2. No systematic effort is made to reach those overseas. A recent study carried out in New Zealand found that those who were registered had discovered that they were eligible through word of mouth and the local media, not through official British information.
  3. British citizens overseas are left largely to make their own arrangements. Only after they have been through a protracted registration process will they hear from electoral registration officers who will then ask them to verify their details annually. Postal votes can be subject to undue delay. It is often hard to find people to cast votes on behalf of overseas electors in UK constituencies by proxy. We were told by two frustrated would-be voters in France that “the system seemed to have been designed to discourage expatriate voters”.
  4. Responsibility for overseas voters is divided between a number of government departments and public authorities which do not work effectively together. This division of responsibility means that it is not seen as a priority to provide resources in order to boost the registration of overseas voters.
  5. Most importantly, there is a lack of political will to safeguard and promote the interests of British citizens overseas. They are the forgotten voters.

Our Recommendations

Since the fundamental problem (see 5 above) is a lack of political will in Whitehall, it must be replaced by a positive and lasting commitment to British citizens overseas. That is the prerequisite of progress. Those who have lived abroad for less than fifteen years have a statutory entitlement to be on the electoral register. To that end, we propose that:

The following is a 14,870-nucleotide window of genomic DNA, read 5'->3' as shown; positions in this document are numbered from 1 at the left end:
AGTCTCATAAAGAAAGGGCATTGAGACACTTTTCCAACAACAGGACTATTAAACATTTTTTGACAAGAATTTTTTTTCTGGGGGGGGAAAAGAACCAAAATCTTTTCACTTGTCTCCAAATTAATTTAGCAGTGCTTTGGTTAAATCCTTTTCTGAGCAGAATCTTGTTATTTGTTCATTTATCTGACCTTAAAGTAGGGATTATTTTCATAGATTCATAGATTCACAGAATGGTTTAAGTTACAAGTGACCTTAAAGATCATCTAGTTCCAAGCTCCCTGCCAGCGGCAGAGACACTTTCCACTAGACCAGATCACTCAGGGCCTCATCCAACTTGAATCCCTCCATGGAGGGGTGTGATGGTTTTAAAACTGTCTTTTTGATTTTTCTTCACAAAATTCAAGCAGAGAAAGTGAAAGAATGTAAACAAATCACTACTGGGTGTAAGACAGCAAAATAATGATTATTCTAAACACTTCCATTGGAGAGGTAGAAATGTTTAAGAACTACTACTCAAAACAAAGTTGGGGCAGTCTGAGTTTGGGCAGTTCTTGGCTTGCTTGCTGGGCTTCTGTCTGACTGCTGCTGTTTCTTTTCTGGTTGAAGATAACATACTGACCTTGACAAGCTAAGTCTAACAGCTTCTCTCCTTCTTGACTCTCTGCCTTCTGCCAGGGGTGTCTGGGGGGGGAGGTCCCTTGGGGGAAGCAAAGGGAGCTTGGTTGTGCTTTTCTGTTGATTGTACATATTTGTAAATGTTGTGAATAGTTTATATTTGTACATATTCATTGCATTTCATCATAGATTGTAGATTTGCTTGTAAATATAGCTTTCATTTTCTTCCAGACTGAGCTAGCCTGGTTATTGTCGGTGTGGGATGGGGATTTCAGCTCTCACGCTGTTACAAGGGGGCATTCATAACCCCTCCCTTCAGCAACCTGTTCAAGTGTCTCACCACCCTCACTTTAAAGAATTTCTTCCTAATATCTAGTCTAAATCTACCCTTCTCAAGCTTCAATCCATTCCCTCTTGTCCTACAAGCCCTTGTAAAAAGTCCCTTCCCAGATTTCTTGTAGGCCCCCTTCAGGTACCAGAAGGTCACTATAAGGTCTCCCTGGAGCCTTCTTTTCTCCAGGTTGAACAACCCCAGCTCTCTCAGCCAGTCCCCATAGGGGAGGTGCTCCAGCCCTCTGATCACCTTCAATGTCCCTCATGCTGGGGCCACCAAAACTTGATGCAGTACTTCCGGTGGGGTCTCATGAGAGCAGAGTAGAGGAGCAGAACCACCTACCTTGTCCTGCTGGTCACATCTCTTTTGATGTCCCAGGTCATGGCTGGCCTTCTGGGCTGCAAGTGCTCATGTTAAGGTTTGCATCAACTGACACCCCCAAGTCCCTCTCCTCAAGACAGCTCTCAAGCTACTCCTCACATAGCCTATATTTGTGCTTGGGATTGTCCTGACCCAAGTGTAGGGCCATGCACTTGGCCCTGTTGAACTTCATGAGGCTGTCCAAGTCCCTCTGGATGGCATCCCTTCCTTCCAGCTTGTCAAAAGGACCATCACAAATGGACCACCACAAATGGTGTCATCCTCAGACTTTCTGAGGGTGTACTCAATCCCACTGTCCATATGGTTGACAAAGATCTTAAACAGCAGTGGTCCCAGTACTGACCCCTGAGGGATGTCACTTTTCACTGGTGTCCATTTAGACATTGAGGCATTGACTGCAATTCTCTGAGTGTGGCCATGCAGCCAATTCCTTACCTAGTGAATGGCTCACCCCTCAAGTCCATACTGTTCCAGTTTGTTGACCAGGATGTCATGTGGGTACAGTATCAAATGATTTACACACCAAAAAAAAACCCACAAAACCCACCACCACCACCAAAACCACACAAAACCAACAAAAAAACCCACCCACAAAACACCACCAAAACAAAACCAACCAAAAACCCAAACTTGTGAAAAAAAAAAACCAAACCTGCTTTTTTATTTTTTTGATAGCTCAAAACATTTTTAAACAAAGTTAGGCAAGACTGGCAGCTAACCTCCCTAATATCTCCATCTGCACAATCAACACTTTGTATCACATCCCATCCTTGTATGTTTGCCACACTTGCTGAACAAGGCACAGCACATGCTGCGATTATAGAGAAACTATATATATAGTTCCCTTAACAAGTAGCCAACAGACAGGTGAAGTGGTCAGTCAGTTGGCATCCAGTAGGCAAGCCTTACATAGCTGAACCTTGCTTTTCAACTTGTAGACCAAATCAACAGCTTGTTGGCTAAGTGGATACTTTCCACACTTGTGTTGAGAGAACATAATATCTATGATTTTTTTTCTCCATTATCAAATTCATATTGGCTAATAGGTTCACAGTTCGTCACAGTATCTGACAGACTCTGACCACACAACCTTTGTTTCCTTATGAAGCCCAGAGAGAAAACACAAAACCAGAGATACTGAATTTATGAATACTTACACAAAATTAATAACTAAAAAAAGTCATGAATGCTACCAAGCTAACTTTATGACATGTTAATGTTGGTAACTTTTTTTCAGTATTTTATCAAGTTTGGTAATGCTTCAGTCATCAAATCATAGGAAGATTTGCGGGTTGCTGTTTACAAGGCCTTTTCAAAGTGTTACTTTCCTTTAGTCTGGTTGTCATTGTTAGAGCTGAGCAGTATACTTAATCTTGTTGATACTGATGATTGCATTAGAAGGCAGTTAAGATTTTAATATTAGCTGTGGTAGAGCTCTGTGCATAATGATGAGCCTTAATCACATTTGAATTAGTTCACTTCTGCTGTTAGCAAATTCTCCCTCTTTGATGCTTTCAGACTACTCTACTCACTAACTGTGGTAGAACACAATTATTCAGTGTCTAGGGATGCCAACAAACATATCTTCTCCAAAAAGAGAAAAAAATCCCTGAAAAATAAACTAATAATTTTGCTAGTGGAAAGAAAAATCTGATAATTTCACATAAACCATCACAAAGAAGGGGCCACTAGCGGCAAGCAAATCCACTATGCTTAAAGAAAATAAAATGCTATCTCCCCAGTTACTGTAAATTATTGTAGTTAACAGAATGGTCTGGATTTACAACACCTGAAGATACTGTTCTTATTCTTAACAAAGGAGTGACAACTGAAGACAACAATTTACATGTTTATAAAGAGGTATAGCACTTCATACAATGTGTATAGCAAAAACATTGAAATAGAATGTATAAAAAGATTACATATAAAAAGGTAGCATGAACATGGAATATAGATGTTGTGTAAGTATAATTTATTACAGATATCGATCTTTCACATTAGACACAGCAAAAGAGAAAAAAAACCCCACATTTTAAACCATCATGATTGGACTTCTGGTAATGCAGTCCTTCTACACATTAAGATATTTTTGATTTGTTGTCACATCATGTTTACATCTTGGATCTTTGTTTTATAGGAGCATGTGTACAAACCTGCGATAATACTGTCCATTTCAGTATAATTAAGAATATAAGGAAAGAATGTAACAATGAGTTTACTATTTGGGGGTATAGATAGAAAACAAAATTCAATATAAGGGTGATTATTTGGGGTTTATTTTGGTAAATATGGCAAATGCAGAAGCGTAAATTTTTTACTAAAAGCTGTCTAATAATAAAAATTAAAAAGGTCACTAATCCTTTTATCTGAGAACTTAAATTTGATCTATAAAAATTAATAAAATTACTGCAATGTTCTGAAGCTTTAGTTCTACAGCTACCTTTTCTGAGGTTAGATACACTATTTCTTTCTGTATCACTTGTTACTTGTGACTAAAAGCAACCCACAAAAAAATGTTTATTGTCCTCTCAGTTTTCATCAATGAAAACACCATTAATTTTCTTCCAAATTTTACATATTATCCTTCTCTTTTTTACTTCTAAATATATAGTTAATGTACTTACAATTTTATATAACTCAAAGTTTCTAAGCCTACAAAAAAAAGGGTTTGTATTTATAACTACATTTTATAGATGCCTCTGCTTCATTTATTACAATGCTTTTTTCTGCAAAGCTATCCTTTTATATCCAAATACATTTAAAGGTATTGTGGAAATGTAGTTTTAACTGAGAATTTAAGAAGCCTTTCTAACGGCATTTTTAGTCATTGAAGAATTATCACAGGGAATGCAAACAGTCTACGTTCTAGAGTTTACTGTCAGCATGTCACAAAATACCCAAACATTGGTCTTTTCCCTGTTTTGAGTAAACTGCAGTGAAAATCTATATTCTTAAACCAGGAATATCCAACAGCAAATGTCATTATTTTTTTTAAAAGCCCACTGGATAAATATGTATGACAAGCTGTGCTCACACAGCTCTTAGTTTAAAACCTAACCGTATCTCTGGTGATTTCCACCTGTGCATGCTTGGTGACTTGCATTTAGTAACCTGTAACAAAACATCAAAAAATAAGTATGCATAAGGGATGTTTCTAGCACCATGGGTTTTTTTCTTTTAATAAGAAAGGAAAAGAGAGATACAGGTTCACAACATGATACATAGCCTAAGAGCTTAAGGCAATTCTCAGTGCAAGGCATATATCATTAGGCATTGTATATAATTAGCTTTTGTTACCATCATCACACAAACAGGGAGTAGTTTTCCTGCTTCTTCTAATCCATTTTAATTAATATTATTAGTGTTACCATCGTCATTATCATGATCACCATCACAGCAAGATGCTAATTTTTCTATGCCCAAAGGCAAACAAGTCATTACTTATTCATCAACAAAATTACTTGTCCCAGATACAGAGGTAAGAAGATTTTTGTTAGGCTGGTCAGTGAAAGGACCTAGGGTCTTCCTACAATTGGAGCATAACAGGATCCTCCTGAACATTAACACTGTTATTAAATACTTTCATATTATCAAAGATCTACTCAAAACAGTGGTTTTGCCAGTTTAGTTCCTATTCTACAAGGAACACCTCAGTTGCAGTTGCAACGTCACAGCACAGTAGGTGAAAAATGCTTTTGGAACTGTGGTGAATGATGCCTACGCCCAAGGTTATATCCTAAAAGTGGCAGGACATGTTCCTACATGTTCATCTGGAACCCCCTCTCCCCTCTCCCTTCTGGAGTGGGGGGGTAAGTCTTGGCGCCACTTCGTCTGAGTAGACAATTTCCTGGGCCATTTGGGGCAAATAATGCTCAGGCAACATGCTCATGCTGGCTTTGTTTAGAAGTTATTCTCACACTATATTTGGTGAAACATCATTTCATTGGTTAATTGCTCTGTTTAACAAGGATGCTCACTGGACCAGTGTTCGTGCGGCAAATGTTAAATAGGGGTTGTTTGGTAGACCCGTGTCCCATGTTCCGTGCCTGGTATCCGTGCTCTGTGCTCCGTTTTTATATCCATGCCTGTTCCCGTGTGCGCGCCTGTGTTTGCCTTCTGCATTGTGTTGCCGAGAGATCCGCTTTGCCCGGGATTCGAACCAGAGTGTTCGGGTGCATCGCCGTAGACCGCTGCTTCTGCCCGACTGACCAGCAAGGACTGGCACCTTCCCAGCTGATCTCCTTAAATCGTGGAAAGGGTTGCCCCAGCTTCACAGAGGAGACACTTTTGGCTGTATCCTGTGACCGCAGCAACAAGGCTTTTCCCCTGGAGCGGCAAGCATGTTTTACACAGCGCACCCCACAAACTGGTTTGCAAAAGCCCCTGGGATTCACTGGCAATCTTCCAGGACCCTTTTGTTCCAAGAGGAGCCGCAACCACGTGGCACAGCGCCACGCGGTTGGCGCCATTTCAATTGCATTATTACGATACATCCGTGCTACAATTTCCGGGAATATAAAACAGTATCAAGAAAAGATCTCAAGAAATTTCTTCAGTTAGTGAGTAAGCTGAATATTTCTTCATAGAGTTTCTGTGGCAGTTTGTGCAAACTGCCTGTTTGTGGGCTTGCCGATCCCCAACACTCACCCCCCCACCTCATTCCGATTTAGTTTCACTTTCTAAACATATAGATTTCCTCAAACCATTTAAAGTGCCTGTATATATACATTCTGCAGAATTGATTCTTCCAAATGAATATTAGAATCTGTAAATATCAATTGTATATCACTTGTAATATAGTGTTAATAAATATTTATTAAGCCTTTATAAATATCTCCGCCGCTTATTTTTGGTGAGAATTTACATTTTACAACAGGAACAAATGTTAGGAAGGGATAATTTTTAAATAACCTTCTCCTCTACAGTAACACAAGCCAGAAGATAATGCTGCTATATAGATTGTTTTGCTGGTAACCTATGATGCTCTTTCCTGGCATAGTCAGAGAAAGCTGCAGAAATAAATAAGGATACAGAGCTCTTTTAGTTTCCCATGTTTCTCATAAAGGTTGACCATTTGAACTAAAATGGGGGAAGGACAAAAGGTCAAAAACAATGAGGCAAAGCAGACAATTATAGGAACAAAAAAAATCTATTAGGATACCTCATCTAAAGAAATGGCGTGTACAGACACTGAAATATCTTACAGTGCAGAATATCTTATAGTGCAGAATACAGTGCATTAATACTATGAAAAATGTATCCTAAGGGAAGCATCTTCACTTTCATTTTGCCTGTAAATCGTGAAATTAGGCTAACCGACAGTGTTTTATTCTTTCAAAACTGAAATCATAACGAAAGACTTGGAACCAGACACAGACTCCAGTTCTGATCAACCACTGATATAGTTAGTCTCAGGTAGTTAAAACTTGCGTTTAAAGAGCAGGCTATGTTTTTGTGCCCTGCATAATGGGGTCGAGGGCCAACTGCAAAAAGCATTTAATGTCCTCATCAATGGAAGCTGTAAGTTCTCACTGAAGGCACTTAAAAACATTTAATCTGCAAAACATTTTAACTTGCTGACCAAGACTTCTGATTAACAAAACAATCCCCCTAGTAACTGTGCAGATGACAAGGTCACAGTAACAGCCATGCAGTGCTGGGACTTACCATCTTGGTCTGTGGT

1. A campaign to get eligible British citizens overseas on to the electoral register in large numbers should be made the specific responsibility of an individual Minister in the Cabinet Office.
  2. The Electoral Commission should increase the resources it devotes to encouraging overseas citizens to register — and those resources should be ring-fenced. The Commission should also be given the specific target of achieving the registration of at least 100,000 overseas voters by the time of next year’s general election.
  3. Public bodies should share data much more extensively in order to identify British citizens overseas and supply them with information encouraging them to register and vote.
  4. Social media should be used much more fully to disseminate information.
  5. Our Foreign Office, Embassies and Consulates should follow the example of those of other countries by stressing the importance of the enduring connection between our citizens overseas and their country, symbolised by participation in its elections.
  6. A feasibility study of electronic voting should be carried out, the trial being undertaken in parts of the world with a high concentration of British expatriates.

Through this six-point plan, our forgotten voters abroad could start to become full participants in our democratic life — which so many of them want — something of which those of us who live in the United Kingdom itself should feel proud.

Lord Lexden, a Conservative peer and historian, is a Trustee of the Hansard Society. His speeches in the Lords on justice for overseas voters can be found via his website at www.alistairlexden.org.uk. Or you can download the full report by the Cross-Party Group on Overseas Voters here, published on March 19.